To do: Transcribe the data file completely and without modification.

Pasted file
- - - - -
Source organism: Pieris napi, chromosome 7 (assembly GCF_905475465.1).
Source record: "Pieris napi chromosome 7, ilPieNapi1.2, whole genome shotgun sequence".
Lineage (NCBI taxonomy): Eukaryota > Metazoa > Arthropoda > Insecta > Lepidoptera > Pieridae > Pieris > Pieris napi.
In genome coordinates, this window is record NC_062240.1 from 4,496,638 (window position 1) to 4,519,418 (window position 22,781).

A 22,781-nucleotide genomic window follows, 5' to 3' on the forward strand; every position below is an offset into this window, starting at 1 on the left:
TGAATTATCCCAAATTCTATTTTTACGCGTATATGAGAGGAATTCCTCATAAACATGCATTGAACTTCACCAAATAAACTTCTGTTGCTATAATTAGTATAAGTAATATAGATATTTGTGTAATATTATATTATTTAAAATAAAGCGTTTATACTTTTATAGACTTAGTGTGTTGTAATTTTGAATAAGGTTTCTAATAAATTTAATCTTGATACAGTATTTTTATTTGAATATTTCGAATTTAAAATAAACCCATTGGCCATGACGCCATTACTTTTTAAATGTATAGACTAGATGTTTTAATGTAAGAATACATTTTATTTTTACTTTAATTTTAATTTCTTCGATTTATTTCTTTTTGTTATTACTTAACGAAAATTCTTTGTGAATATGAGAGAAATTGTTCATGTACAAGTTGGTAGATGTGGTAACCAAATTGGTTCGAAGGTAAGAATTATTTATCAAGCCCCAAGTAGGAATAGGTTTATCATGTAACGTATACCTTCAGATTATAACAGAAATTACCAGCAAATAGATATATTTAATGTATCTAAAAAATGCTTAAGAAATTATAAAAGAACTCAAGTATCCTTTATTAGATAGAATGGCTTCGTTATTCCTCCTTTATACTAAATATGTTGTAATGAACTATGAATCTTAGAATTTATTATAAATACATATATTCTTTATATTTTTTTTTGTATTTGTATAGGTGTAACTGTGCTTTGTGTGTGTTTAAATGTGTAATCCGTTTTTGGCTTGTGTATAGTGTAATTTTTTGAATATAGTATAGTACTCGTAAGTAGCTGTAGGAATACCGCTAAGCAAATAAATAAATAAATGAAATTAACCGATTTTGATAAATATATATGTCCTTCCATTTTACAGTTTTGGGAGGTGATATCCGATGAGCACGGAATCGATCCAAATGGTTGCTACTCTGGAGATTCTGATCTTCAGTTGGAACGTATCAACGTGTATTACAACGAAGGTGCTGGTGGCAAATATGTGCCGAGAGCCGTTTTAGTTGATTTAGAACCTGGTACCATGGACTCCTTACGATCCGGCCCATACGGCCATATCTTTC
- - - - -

Source organism: Pieris napi, chromosome 7 (assembly GCF_905475465.1).
Source record: "Pieris napi chromosome 7, ilPieNapi1.2, whole genome shotgun sequence".
Lineage (NCBI taxonomy): Eukaryota > Metazoa > Arthropoda > Insecta > Lepidoptera > Pieridae > Pieris > Pieris napi.
In genome coordinates, this window is record NC_062240.1 from 4,496,638 (window position 1) to 4,519,418 (window position 22,781).

A 22,781-nucleotide genomic window follows, 5' to 3' on the forward strand; every position below is an offset into this window, starting at 1 on the left:
TGAATTATCCCAAATTCTATTTTTACGCGTATATGAGAGGAATTCCTCATAAACATGCATTGAACTTCACCAAATAAACTTCTGTTGCTATAATTAGTATAAGTAATATAGATATTTGTGTAATATTATATTATTTAAAATAAAGCGTTTATACTTTTATAGACTTAGTGTGTTGTAATTTTGAATAAGGTTTCTAATAAATTTAATCTTGATACAGTATTTTTATTTGAATATTTCGAATTTAAAATAAACCCATTGGCCATGACGCCATTACTTTTTAAATGTATAGACTAGATGTTTTAATGTAAGAATACATTTTATTTTTACTTTAATTTTAATTTCTTCGATTTATTTCTTTTTGTTATTACTTAACGAAAATTCTTTGTGAATATGAGAGAAATTGTTCATGTACAAGTTGGTAGATGTGGTAACCAAATTGGTTCGAAGGTAAGAATTATTTATCAAGCCCCAAGTAGGAATAGGTTTATCATGTAACGTATACCTTCAGATTATAACAGAAATTACCAGCAAATAGATATATTTAATGTATCTAAAAAATGCTTAAGAAATTATAAAAGAACTCAAGTATCCTTTATTAGATAGAATGGCTTCGTTATTCCTCCTTTATACTAAATATGTTGTAATGAACTATGAATCTTAGAATTTATTATAAATACATATATTCTTTATATTTTTTTTTGTATTTGTATAGGTGTAACTGTGCTTTGTGTGTGTTTAAATGTGTAATCCGTTTTTGGCTTGTGTATAGTGTAATTTTTTGAATATAGTATAGTACTCGTAAGTAGCTGTAGGAATACCGCTAAGCAAATAAATAAATAAATGAAATTAACCGATTTTGATAAATATATATGTCCTTCCATTTTACAGTTTTGGGAGGTGATATCCGATGAGCACGGAATCGATCCAAATGGTTGCTACTCTGGAGATTCTGATCTTCAGTTGGAACGTATCAACGTGTATTACAACGAAGGTGCTGGTGGCAAATATGTGCCGAGAGCCGTTTTAGTTGATTTAGAACCTGGTACCATGGACTCCTTACGATCCGGCCCATACGGCCATATCTTTC